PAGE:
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Player Character training with Ryu in Street Fighter 6.
Screenshot by Dot Esports

Street Fighter 6 review: A strong move to new streets

Just what is... true strength? Capcom seems adamant to find it.

Fighting games have been going through a development revolution over the last several years, and Capcom spent extra time in the kitchen to make sure Street Fighter 6 was ready to be the hit that brings those changes to the casual market too. Those added years in the oven really let the developers modernize the Street Fighter formula—even if some parts of the dish could have used a bit more spice. 

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From the moment you boot up SF6, you feel it oozing with a style that many fans would agree Street Fighter V was lacking until its later updates. I spent roughly 40 hours with the game while preparing this review, split between World Tour, Fighting Ground, and Battle Hub. Each mode offers plenty to do, whether you want to tackle Street Fighter’s first attempt at open storytelling or focus entirely on bettering yourself through competition. 

A new approach to the World Warriors’ Story

Most players, especially more casual ones, will likely be booking their flight for the World Tour as soon as they pick up Street Fighter 6. After clearing it, I can say it’s definitely worth your time if you like fighting games or Street Fighter lore. 

While this mode does have hints of older Street Fighter simplicity, it’s a solid evolution that brings the series a long way from the linear arcade approach and will reward players who spend time really digging into the world.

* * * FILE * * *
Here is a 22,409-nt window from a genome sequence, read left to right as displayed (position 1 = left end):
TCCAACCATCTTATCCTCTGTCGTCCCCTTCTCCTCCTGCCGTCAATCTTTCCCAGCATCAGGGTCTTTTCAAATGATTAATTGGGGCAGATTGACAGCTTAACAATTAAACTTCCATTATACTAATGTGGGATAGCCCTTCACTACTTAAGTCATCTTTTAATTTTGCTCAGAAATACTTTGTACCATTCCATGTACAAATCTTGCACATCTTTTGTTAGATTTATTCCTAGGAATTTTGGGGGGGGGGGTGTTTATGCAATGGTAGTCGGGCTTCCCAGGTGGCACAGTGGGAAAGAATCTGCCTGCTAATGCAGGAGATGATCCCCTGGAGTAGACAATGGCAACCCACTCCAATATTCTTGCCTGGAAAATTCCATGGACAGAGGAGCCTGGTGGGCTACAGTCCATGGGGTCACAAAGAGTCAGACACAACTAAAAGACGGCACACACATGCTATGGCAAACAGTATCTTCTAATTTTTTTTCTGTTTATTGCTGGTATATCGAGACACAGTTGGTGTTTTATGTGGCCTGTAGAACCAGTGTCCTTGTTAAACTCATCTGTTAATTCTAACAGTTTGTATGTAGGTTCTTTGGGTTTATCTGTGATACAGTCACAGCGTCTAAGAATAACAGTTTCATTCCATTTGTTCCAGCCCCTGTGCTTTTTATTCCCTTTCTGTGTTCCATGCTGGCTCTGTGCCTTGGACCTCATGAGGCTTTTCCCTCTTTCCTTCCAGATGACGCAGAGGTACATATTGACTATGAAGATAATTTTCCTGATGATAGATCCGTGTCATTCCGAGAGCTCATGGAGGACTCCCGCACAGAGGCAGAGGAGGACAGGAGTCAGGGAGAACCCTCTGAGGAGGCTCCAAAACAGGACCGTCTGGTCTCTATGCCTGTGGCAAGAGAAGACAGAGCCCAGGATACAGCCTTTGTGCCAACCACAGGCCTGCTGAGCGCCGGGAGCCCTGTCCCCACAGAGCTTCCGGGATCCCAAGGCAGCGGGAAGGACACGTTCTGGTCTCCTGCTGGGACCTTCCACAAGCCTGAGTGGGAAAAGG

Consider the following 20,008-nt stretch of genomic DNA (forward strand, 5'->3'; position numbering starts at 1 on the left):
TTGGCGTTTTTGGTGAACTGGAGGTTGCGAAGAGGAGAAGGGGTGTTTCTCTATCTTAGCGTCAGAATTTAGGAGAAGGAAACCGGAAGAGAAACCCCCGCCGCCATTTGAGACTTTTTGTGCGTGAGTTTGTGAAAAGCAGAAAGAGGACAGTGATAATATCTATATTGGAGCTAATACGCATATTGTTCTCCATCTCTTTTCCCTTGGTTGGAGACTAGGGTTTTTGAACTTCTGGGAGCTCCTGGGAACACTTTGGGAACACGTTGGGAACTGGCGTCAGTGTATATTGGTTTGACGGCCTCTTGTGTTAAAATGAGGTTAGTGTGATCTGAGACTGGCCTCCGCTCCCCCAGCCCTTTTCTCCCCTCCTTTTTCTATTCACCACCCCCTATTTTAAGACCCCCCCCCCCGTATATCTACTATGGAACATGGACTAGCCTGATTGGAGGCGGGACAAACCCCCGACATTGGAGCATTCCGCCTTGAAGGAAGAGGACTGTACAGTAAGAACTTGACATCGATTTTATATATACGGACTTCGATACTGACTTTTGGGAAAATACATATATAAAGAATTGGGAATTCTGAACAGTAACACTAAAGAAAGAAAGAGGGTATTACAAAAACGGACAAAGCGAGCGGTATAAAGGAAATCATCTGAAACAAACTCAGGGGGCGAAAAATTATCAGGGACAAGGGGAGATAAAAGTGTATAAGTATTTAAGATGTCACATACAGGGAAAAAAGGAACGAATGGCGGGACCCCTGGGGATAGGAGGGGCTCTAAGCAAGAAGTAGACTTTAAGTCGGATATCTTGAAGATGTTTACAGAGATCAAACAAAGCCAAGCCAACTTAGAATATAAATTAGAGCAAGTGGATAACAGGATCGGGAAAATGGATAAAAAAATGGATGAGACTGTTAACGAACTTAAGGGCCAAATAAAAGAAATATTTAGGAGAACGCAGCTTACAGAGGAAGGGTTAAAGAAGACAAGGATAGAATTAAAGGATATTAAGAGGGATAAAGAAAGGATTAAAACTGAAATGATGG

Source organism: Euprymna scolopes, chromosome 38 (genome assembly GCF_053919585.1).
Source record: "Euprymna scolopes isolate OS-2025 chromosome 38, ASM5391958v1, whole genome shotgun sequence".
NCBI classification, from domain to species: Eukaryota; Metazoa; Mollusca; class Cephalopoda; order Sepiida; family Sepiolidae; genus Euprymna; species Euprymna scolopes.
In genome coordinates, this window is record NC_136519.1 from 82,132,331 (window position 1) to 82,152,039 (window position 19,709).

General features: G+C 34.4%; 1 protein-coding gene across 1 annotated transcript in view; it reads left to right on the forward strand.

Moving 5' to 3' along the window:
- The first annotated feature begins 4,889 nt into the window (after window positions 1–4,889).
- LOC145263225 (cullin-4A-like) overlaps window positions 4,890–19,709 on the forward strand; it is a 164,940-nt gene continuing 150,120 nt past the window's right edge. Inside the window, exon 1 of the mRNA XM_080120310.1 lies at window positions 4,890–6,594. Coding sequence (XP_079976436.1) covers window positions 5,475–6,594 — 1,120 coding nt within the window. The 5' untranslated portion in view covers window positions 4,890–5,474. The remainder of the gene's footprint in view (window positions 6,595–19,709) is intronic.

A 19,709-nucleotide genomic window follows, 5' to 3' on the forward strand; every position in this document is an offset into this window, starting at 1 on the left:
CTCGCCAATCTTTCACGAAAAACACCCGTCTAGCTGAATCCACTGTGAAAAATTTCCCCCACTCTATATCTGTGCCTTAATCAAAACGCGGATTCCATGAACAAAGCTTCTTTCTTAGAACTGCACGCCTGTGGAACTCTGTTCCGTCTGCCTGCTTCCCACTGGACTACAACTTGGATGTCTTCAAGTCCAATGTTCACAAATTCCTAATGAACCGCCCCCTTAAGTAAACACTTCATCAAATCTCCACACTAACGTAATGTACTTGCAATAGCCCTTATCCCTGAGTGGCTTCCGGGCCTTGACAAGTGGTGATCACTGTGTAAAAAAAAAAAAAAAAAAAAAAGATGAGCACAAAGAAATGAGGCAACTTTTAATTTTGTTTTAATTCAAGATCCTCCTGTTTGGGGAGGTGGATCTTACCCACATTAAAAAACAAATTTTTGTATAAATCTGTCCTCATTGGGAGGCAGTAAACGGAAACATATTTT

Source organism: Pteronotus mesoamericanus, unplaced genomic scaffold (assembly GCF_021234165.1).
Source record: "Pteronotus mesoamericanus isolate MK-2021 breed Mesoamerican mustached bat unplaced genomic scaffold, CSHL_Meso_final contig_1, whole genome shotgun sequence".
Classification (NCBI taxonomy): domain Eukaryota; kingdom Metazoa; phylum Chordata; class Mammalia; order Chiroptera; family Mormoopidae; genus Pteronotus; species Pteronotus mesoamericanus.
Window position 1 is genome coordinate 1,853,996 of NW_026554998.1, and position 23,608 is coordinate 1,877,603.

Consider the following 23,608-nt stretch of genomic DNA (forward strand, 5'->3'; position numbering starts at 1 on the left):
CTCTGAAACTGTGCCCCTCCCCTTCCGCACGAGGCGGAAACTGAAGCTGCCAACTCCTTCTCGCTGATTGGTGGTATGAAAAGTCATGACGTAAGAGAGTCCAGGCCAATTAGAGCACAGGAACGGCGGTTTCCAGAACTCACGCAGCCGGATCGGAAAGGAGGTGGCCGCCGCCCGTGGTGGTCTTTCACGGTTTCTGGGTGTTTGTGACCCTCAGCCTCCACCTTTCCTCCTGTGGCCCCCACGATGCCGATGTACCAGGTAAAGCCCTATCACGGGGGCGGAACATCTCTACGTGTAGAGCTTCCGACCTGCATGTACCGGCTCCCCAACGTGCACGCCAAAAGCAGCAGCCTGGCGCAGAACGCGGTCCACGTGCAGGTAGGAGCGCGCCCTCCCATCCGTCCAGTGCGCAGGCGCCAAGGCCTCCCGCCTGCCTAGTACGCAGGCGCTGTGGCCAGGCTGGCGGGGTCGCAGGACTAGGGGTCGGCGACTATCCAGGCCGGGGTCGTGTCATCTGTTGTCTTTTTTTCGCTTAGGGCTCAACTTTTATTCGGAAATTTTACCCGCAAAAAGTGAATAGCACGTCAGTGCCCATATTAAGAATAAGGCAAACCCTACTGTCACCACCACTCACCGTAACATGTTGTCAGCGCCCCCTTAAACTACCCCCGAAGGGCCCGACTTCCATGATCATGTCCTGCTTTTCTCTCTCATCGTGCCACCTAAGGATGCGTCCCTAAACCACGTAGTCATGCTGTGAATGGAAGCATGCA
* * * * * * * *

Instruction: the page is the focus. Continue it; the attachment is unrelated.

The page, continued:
The story has a very simple theme, dropping you—and your potential abomination of a custom fighter—into Metro City to find the answer to the question: “What is Strength?” Even with all of the missteps I feel the game takes along its fairly long journey, it sticks to that theme until the very dramatic conclusion. 

In my mind, World Tour feels like Capcom trying to capture a similar street-level storytelling and worldbuilding that the Yakuza series has mastered over the years. I can almost draw a direct line between SF6 and Yakuza 0, but it doesn’t feel as polished in how the street combat or side missions are implemented. 

Metro City is very open, and you can basically travel to every part of the map from the start—barring portions locked to story progression. Unfortunately, only this and one other location you can travel to later actually hit that “open world” energy the game is looking for. 

A statue of Capcom legacy fighter Mike Haggar in Metro City.
Just look at those abs. Screenshot by Dot Esports

Throughout your time on the streets, you get tickets to fly around the world, which is how you meet the majority of the Masters you train under. Almost every “city” you visit is a single screen with a few NPCs and one Master. You do get introduced to them through awesome cutscenes before getting to use your moves in your completely customizable moveset, but calling these places cities feels like a stretch. 

Getting to use moves from all of SF6’s fighters, along with their base styles for movement and unique attacks, is fun and provides a unique challenge not found in other areas of the game. I spent a lot of time practicing with various builds to make sure my combos carried into Super Arts seamlessly, and the restrictions are laid out very well in the menus. 

But if you want to train with a specific Master, you can expect it to be a real grind. By the time I finished my World Tour, I had only maxed out two Masters at level 20, which is the only way to unlock Level Three Supers. And, just like with missions, you also need to travel and talk to each Master at their set location if you want to continue your training.